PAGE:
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Relative Velocities help please

  1. Sep 11, 2006 #1
    Ok I just cant figure this one out. And my book doesn help at all since all the examples give you the x and y components. This problem doesnt have but one.

    Two canoeists in identical canoes exert the same effort paddling and hence maintain the same speed relative to the water. One paddles directly upstream (and moves upstream), whereas the other paddles directly downstream. With downstream as the positive direction, an observer on shore determines the velocities of the two canoes to be -1.2 m/s and +2.9 m/s, respectively.

    (a) What is the speed of the water relative to shore?
    m/s
    (b) What is the speed of each canoe relative to the water?
    canoe going upstream m/s
    canoe going downstream m/s

    How do I even begin?
     
  2. jcsd
  3. Sep 11, 2006 #2

    tony873004

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    Science Advisor
    Gold Member

    Draw a diagram, make some triangles and do some trig. You'll have x and y coordinates in this too.
     
  4. Sep 11, 2006 #3
    Hints:
    1. Draw a diagram showing the canoes and which way they are moving
    2. Think in terms of vectors because you need to add velocities in this problem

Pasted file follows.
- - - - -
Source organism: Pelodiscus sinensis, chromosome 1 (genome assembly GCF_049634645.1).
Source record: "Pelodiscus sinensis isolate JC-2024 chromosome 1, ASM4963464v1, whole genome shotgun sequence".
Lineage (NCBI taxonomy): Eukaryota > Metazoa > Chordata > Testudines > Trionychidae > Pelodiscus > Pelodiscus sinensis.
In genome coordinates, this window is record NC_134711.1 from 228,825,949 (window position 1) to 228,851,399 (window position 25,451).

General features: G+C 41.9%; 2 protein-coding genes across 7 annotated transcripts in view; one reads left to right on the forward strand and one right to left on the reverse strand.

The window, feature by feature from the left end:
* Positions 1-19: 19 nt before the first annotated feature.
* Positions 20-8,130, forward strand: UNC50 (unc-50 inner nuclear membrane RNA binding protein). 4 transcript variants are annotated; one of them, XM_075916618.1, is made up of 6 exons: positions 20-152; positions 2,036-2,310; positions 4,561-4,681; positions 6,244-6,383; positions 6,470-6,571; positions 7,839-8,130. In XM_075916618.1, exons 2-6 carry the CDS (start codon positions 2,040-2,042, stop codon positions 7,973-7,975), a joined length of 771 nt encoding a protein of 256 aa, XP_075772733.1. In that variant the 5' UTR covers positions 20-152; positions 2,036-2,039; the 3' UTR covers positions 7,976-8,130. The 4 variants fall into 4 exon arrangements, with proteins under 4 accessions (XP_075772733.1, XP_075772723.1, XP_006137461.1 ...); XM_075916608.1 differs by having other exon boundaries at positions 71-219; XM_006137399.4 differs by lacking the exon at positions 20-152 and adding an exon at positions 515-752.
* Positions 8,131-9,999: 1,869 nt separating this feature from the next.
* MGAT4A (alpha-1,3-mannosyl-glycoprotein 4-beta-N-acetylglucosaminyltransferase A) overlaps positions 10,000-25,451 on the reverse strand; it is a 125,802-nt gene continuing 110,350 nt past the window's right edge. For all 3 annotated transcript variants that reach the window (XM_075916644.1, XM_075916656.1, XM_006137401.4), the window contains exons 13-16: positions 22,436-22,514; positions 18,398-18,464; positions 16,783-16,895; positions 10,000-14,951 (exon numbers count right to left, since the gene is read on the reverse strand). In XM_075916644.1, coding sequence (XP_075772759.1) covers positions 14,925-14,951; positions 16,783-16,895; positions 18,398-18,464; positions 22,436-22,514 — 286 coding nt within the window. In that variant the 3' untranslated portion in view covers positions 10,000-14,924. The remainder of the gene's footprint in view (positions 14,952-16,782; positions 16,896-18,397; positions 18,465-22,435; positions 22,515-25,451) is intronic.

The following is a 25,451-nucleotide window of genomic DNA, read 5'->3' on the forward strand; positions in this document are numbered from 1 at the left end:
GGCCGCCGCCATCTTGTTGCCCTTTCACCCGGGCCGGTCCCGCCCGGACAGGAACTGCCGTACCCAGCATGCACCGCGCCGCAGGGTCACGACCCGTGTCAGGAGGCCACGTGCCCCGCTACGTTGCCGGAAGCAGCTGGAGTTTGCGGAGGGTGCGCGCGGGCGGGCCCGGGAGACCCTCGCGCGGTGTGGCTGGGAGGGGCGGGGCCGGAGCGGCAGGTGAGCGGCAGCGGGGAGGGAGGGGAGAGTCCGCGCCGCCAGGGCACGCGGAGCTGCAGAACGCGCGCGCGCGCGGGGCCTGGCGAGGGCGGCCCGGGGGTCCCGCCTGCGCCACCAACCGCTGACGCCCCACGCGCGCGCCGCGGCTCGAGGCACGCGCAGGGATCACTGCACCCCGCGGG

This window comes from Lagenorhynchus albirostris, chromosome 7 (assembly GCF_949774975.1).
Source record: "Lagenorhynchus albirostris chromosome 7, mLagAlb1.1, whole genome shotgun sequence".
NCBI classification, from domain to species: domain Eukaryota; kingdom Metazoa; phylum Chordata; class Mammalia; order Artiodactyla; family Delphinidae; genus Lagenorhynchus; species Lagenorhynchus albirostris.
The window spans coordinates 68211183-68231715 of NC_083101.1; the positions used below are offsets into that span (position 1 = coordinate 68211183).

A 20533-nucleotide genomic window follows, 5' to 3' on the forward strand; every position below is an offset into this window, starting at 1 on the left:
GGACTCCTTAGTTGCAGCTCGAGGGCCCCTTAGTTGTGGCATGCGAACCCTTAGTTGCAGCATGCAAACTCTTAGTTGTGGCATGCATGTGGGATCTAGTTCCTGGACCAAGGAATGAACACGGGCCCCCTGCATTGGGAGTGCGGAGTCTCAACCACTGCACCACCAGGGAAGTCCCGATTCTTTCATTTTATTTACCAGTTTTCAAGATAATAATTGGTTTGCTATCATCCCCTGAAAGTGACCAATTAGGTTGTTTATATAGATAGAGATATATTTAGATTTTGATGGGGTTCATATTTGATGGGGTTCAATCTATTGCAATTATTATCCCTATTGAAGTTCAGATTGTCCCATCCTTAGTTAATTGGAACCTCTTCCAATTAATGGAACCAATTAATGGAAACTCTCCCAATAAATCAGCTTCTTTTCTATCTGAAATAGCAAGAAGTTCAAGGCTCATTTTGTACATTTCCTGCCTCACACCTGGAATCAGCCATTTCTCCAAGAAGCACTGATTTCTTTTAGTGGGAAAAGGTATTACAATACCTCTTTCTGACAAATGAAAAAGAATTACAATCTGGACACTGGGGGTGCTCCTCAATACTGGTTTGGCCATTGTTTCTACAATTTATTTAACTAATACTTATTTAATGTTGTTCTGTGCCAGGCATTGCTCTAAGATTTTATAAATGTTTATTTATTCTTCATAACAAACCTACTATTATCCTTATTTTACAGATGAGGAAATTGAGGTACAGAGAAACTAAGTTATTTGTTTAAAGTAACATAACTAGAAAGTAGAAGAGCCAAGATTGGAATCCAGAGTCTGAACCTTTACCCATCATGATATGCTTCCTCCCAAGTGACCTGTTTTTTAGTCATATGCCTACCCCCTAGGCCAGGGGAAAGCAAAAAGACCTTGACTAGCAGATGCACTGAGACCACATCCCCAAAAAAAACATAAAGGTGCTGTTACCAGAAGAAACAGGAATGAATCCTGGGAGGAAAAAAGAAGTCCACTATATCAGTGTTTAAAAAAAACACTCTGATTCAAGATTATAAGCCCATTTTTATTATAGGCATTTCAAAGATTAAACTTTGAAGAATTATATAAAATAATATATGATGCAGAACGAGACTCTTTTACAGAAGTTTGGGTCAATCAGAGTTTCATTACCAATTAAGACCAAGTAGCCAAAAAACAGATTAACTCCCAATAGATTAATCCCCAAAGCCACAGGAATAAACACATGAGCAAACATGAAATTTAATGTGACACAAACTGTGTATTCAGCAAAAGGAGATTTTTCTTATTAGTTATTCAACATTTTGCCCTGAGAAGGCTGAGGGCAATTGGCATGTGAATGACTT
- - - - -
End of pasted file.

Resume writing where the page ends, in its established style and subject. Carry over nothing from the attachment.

3. Why are you adding velocities? Well one of the canoes is flowing downstream at 2.9m/s. This isn't just because the person in the canoe is rowing really fast. It's also because the water is flowing downstream. So

    total velocity of one of the canoes (relative to the shore) = 2.9m/s = velocity of water + velocity of canoe due to rowing

    4. Make sure you understand what "relative to the shore" means. 2.9m/s is how fast the canoe would pass you if you were just standing on the shore. If you were just floating in the water as it carried you downstream, the canoe would still pass you because the person inside is rowing but it would pass you at a slower velocity. This slower velocity is the velocity of the canoe "relative to the water".


    edit: Tony, there is no need for x and y coordinates in this problem. The canoes are flowing directly with or against the water. There's no sideways movement...just need one coordinate which you can call x or y
     
    Last edited: Sep 11, 2006
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